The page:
Calling Dr. Death

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Calling Dr. Death
Calling Dr. Death FilmPoster.jpeg
Directed by Reginald Le Borg
Produced by Ben Pivar
Written by Edward Dein
Starring Lon Chaney, Jr.
Patricia Morison
J. Carrol Naish
Music by Paul Sawtell
Cinematography Virgil Miller
Edited by Norman A. Cerf
Distributed by Universal Pictures
Release date(s) December 17, 1943
Running time 63 minutes
Country United States
Language English

Calling Dr. Death (1943) is the first of the Universal Pictures Inner Sanctum mystery films. The "Inner Sanctum" franchise originated with a popular radio series and all of the films star Lon Chaney, Jr.. The movie stars Chaney, Jr. and Patricia Morison, and was directed by Reginald Le Borg. Chaney, Jr. plays a neurologist, Dr. Mark Steele, who loses memory of the past few days after learning that his wife has been brutally murdered. Aware of his wife's infidelity and believing he could be the killer, Steele asks his office nurse Stella Madden to help him recover his lost memories.

Plot summary[edit]

A respected neurologist, Dr. Mark Steele (Lon Chaney, Jr.) treats his patients successfully with hypnosis, but has troubles of his own from a marriage falling apart, that he cannot treat himself in the same way. His wife Maria (Ramsay Ames) is cheating on him on a regular basis, which is something Mark is well aware of. When Maria returns home one night in the early morning hours after a rendez-vous with her lover, Mark finally tells her that he has had enough and that he wants a divorce. Maria, who is leading a very comfortable life as a doctor's wife, refuses her consent to a divorce, and laughs at him as she does so. That night Mark has a dream about strangling his wife to death.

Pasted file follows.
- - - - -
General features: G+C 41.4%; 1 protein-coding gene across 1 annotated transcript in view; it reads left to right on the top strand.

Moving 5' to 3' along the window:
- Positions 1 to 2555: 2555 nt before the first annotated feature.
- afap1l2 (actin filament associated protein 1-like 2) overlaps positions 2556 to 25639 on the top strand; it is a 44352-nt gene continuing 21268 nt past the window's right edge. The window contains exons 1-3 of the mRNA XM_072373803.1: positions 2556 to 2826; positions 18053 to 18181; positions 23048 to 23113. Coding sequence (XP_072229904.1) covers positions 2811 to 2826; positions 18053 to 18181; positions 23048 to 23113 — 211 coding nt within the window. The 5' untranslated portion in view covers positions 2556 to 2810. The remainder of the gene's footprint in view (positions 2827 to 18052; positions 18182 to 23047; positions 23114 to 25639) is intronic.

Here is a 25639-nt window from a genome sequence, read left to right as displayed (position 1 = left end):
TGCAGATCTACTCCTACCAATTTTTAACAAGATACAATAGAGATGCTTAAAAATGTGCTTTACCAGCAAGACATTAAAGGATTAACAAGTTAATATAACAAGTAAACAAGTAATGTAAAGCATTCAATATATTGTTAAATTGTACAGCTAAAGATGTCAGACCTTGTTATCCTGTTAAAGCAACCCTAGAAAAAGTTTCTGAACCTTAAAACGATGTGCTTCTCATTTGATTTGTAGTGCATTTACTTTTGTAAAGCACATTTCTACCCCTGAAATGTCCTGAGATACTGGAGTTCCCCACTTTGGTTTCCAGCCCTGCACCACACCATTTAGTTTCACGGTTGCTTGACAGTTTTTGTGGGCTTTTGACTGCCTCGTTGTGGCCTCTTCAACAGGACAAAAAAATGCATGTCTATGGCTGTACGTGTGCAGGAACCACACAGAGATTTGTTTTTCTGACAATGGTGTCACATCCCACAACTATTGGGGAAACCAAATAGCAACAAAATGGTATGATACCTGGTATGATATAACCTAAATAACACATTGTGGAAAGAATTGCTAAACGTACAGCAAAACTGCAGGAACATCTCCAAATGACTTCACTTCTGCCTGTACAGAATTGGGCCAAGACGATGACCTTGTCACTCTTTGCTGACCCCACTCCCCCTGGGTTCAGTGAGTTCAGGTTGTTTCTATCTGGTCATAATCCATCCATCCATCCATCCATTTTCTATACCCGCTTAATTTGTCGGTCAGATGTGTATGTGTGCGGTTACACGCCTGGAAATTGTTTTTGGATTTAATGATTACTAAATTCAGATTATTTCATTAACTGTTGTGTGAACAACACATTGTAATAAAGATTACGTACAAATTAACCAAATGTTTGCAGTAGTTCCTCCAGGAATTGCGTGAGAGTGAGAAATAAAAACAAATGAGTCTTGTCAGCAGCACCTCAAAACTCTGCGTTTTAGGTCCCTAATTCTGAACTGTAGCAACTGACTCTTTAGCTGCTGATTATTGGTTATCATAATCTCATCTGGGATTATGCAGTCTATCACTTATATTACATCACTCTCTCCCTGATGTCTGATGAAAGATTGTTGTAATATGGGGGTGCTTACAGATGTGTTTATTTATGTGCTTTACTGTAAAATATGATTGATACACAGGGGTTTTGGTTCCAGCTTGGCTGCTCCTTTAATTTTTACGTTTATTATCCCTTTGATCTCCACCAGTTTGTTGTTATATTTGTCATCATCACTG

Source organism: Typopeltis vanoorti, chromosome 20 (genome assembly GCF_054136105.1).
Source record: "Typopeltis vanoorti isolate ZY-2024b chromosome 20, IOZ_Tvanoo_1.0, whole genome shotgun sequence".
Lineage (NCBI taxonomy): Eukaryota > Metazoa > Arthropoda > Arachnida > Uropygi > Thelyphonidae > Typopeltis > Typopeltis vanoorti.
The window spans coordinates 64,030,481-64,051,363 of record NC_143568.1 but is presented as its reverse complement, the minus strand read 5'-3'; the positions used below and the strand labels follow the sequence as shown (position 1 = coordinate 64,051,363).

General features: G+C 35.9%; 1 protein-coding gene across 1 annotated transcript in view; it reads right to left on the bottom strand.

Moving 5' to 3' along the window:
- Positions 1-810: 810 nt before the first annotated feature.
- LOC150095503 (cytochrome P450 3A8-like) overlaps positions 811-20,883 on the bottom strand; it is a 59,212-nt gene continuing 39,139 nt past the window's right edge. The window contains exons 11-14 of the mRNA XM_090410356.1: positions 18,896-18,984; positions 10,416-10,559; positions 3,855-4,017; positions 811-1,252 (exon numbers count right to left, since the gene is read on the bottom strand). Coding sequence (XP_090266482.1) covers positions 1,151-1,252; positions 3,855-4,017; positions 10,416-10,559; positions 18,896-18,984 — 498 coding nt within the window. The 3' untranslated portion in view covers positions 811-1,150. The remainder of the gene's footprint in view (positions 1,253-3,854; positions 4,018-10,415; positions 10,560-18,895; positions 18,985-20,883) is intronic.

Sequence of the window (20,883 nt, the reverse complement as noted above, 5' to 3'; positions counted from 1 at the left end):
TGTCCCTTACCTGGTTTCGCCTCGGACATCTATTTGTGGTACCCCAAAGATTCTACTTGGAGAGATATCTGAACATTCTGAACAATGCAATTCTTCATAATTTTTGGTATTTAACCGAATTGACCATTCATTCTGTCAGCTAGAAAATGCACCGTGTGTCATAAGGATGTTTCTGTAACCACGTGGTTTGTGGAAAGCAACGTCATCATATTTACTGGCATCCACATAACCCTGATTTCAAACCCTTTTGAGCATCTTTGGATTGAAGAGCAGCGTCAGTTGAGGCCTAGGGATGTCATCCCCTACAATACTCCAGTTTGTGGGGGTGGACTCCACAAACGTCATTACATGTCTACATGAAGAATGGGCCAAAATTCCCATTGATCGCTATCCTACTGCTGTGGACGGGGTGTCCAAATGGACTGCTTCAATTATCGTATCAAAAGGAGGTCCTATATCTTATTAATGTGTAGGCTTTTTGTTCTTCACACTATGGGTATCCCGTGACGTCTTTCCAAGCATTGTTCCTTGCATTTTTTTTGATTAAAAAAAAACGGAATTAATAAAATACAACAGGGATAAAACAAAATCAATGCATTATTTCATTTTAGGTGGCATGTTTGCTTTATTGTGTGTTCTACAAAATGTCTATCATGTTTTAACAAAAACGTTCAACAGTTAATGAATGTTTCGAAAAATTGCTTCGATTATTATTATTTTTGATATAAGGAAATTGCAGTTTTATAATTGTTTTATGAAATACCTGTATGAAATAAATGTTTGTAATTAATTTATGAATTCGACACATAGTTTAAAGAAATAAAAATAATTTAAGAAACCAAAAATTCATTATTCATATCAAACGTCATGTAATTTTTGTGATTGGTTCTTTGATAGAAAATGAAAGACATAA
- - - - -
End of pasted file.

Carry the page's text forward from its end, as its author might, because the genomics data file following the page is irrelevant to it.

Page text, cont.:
When Maria goes away for the weekend, Mark decides to leave and gets into his car and drives off. Come Monday morning he wakes up in his office only to learn that he is suffering a mental blackout and that the memories of the weekend is missing. He is informed by the police that his wife has been murdered, and that her face was disfigured by some kind of acid. Mark begins to worry about not remembering the slightest thing about his own actions during the weekend.

His worries increase after finding a button from his own jacket near where his wife's body was found. He starts suspecting that he himself has done off with her. His nurse, Stella Madden (Patricia Morison) tells him not to air his suspicions to the police until he knows more. The police goes on to arrest Maria's lover, the architect Mr. Robert Duval (David Bruce), for the murder. Inspector Gregg (J. Carroll Naish), one of the detectives on the case still believes that Mark is the murderer. Mr. Duval's disabled wife (Fay Helm) pays Mark a visit, trying to convince him to help her prove that her husband is innocent.

Mr. Duval is eventually convicted of first degree murder and sentenced to death. In a moment of guilt Mark gets the idea to hypnotize himself to find out if he really is the real murderer. The hypnosis, however, is not completed because inspector Gregg arrives and interrupts. Nurse Stella does make an audio recording of the session though, and on the audio Mark talks about meeting up with his wife at a cabin in the mountains. He also tells of having a quarrel with her and leaving the cabin just as Mr. Duval arrives, going straight to his office and sedating himself into deep sleep. Gregg listens to the recording, but still suspects Mark of being the real murderer.